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8

The reason that chlorophyll is green is because it absorbs other colors of light such as red and blue, so in a way the green light is reflected out since the pigment does not absorb it. Because life might have been purple: It is possible that the very first life form to process light may have been purple colored. This would mean it was reflecting red ...


7

From the link given by @Kendall Such a gradient can be maintained because the thylakoid membrane is essentially impermeable to protons. I think this solves your dilemma of 'why not maintaining equilibrium' totally. The reason for this difference is that the thylakoid membrane is quite permeable to Cl- and Mg2+. The light-induced transfer of H+ ...


7

As far as I can understand your question, you wish to know why a plant cell consumes ATP to produce glucose when it can directly use the ATP as an energy molecule. ATP is an energy currency and is required in different biochemical pathways. However, it is not a good energy storage molecule. Following are the reasons why production of an energy molecule ...


5

Disclaimer: This is going to be a very mathematical answer. Before answering it, I assume that you are only asking about humans, assuming that all other organisms don't require $O_2$ to survive (as it will complicate the answer many many times). List of variables: V = total volume of air on earth (in l) V' = total volume of oxygen on earth (in l) ...


4

Sorry for the poor quality of the image, but its just as a reference for my answer. You have made the question too complex. From the figure, we find that 1 H2O gives 2 H+ and 2 e-. 2 e-, through quinone cycle, provide 4 H+ i.e. total 6 H+ which form 6/3 = 2 ATP i.e. 1 H2O => 6 H+ => 2 ATP Multiply this equation by 8 and you get: 8 H2O => 48 H+ => 16 ATP ...


4

To answer if the equivalent could be done with plants, we have to understand the histological and anatomical differences between plants and animals. Just as spraying a nutritive solution over an animal (like you and me) doesn't work, spraying a nutritive solution over the leaves doesn't work as well: the nutritive molecules (let's use glucose in our ...


3

I can see your frustration if you meet errors such as NADPH2 but that is the price you pay for approaching as complex a subject as photosynthesis without a good biochemistry textbook. Even the on-line versions (e.g. Berg et al.) are unsatisfactory because of their layout. You will have to sit down and spend a couple of hours on the topic — all you can expect ...


3

I answered this implicitly in a comment to my answer to: Light and Dark Reaction of photosynthesis?. Anyway: There is no such thing as NADPH2. There is only NADP+ and NADPH. Consult Wikipedia or a reputable text such as Berg. The nicotinamide portion of NADP that undergoes oxidation and reduction is exactly the same as in NAD. The changes undergone are: ...


3

OVERVIEW (verbatim from the article) Plastidic ferredoxin−NADP+ reductases (FNRs) accept electrons by two sequential one-electron transfer steps from two molecules of the one-electron donor ferredoxin to generate their fully reduced hydroquinone state, FNRrd, through the formation of an intermediate neutral semiquinone form, FNRsq. FNRrd then ...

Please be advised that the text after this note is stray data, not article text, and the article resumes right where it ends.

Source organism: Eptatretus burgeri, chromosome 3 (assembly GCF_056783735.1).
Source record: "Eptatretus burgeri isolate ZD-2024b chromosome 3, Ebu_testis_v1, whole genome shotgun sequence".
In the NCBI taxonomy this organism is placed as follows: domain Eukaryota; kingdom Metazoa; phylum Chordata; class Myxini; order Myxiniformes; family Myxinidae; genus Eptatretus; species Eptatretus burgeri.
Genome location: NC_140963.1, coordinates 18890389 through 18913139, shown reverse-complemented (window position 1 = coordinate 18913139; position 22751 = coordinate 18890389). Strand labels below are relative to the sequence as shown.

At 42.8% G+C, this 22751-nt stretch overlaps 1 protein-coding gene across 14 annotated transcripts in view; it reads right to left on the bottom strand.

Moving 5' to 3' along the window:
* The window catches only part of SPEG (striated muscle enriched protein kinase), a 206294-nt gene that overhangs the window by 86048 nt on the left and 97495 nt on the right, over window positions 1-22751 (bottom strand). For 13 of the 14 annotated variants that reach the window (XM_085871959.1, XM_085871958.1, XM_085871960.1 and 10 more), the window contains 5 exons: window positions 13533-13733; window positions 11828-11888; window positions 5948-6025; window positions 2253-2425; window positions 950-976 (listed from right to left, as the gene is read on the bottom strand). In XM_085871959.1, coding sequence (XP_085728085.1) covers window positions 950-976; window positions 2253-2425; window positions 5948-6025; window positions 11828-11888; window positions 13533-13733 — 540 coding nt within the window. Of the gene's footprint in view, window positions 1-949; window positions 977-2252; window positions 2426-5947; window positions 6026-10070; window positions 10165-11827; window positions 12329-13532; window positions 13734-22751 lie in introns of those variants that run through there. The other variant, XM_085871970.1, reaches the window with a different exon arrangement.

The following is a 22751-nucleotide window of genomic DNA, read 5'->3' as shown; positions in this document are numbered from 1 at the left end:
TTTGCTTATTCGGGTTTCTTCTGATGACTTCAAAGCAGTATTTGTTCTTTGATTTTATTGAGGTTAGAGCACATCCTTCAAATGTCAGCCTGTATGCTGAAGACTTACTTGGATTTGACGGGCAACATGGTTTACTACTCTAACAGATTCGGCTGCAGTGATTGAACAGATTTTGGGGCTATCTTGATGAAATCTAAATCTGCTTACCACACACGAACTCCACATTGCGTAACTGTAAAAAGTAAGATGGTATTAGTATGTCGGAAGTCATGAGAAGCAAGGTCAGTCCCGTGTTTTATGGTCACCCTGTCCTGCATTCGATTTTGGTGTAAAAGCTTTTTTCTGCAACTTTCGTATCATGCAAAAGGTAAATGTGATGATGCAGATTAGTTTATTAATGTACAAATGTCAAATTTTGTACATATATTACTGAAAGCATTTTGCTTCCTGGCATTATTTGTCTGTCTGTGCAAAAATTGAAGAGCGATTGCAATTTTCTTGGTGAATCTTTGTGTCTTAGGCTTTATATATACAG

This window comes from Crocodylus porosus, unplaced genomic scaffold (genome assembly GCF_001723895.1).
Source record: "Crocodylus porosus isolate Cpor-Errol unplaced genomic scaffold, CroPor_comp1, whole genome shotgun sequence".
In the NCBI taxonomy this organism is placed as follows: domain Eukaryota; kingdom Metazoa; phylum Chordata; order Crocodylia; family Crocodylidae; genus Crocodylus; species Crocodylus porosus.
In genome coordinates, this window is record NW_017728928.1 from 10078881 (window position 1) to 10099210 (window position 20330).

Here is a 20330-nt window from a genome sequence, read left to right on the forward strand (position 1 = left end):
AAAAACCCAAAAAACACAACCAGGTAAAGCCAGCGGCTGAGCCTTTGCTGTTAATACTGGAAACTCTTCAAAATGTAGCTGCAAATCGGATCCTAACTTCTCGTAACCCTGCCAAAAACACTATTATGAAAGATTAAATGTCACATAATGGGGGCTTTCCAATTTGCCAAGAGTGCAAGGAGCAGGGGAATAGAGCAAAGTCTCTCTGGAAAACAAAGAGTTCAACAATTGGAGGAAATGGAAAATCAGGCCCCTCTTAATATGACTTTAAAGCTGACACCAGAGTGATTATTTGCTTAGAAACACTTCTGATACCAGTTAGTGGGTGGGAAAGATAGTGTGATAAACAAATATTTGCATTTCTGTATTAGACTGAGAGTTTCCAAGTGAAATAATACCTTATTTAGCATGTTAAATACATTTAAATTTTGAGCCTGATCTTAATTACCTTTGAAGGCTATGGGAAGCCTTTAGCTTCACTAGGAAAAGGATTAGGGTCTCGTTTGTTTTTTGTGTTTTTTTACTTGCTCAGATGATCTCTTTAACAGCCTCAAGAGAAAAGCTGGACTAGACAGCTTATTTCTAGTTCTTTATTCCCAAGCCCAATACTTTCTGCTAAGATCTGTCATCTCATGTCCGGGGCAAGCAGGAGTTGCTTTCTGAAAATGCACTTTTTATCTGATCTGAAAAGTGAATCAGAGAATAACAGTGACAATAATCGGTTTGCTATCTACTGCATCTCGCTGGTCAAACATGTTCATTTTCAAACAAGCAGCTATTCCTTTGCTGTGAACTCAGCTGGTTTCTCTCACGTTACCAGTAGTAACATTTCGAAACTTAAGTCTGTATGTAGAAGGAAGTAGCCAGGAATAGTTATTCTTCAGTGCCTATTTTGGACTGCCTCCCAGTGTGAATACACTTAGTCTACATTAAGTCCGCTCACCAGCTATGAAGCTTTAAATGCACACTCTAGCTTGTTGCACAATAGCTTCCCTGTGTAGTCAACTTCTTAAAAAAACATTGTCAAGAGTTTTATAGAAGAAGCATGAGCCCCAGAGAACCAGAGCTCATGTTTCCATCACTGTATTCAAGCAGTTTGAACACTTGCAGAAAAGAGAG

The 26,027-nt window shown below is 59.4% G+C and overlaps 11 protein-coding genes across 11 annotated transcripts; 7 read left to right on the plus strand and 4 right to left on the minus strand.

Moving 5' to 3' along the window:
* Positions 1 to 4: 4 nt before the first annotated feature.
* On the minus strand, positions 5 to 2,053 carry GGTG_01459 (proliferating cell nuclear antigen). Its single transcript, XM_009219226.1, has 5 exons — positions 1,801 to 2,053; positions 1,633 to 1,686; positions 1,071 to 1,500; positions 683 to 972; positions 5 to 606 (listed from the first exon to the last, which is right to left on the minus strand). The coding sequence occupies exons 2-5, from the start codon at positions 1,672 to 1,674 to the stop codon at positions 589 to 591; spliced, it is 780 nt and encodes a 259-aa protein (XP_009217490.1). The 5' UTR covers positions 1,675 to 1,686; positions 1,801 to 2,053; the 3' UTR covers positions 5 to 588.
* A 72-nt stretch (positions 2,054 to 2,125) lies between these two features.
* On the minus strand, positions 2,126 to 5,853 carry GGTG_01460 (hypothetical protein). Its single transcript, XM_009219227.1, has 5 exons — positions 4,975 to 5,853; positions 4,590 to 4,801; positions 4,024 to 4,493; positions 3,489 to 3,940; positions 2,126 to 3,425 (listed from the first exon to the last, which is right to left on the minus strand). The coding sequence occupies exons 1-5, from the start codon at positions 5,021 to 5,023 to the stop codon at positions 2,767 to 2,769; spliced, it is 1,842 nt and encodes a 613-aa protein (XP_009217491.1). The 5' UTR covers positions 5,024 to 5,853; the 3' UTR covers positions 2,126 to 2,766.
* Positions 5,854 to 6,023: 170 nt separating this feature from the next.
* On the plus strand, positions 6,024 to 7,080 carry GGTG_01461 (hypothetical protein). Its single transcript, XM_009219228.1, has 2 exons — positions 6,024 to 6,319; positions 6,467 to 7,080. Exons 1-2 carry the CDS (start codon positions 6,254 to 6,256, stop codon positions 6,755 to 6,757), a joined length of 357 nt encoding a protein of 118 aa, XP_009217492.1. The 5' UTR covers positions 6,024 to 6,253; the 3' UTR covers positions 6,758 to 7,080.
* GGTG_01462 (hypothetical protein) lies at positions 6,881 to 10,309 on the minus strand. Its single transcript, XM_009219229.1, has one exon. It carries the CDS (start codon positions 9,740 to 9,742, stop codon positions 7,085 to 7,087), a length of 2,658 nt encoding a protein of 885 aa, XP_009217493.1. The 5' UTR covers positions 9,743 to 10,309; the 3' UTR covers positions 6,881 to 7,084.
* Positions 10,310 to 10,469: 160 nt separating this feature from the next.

3

Short answer: Electrons flow through membranes by floating through kind of channels made out of iron-sulfur clusters. Long answer: Let's take a look at the electron transport chain in the inner mitochodrial membrane. There is a proton gradient across the membrane building up a potential difference by pumping protons across the membrane as electeons flow ...


3

Equation you have mentioned is balanced chemical equation. In reality these are series of Redox reactions, major two as follows, Oxidation of oxygen from water in presence of light (energy from photon), $ 2H_2O \xrightarrow{Photons} O_2 + 4H^*$ Ions produced from above reaction reduces carbon dioxide , $4H^* + CO_2 \rightarrow (CH_2O) + H_2O$ So ...


3

The answer above gives a nice calculation how much oxygen there is, and how much we use. There are some BIG other factors that warrant a second answer IMO. Starting at 371 thousand years (above). Animals: according to http://xkcd.com/1338/ (probably sourced somewhere reliable) humans make up only ~20% of the walking biomass, so we would burn through the ...


2

It’s not about the oxygen! This question indicates two misplaced concerns. One is with oxygen. I imagine that this is because of its importance to us as animals; however as far as photosynthesis is concerned oxygen is just a waste product. The other is with a chemical equation, which is as informative as the top line of a commercial balance sheet. One's ...


2

The main purpose of crystallizing a molecule or molecular complex like a Photosystem is usually to provide a crystal for X-ray crystallography. A crystal has its molecular components arranged in a structured systematic repeating pattern, and this repeated pattern allows the X-rays to reveal the 3-dimensional shape of one of the components. Knowing the ...


2

The photolysis of water is coupled to the reduction of plastaquinone (Q) in photosystem II (PSII) as summarized in this diagram, adapted from Berg et al.: The overall reaction (which balances) is: 2 H2O + 2 Q + 4 H+ = O2 + 2 QH2 + 4 H+ But the 4 H+ on both sides of the equation are not the same. The generation of the hydrogen ions in the thylakoid lumen ...